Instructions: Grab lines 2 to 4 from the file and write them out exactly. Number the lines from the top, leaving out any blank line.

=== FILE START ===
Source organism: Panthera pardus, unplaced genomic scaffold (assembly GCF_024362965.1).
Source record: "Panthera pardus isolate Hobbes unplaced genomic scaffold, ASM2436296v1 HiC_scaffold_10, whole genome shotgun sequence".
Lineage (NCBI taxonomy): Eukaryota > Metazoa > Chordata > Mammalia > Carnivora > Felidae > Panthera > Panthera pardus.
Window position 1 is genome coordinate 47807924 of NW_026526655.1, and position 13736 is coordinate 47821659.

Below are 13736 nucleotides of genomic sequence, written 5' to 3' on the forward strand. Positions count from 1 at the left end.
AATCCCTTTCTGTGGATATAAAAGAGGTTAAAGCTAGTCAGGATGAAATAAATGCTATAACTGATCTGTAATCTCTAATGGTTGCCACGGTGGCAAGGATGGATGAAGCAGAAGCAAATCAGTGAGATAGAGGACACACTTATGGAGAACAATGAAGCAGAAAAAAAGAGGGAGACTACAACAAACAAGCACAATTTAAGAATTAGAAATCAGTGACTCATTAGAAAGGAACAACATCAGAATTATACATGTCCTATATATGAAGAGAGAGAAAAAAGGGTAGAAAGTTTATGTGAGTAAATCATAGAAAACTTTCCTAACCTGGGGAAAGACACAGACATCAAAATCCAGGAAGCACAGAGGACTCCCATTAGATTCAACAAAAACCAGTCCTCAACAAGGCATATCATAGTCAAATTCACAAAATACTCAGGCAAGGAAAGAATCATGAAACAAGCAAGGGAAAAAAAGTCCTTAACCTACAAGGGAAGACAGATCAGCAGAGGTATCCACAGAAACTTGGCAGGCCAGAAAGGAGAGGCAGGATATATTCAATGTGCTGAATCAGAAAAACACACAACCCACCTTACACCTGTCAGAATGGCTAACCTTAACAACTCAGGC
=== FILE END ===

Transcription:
Source record: "Panthera pardus isolate Hobbes unplaced genomic scaffold, ASM2436296v1 HiC_scaffold_10, whole genome shotgun sequence".
Lineage (NCBI taxonomy): Eukaryota > Metazoa > Chordata > Mammalia > Carnivora > Felidae > Panthera > Panthera pardus.
Window position 1 is genome coordinate 47807924 of NW_026526655.1, and position 13736 is coordinate 47821659.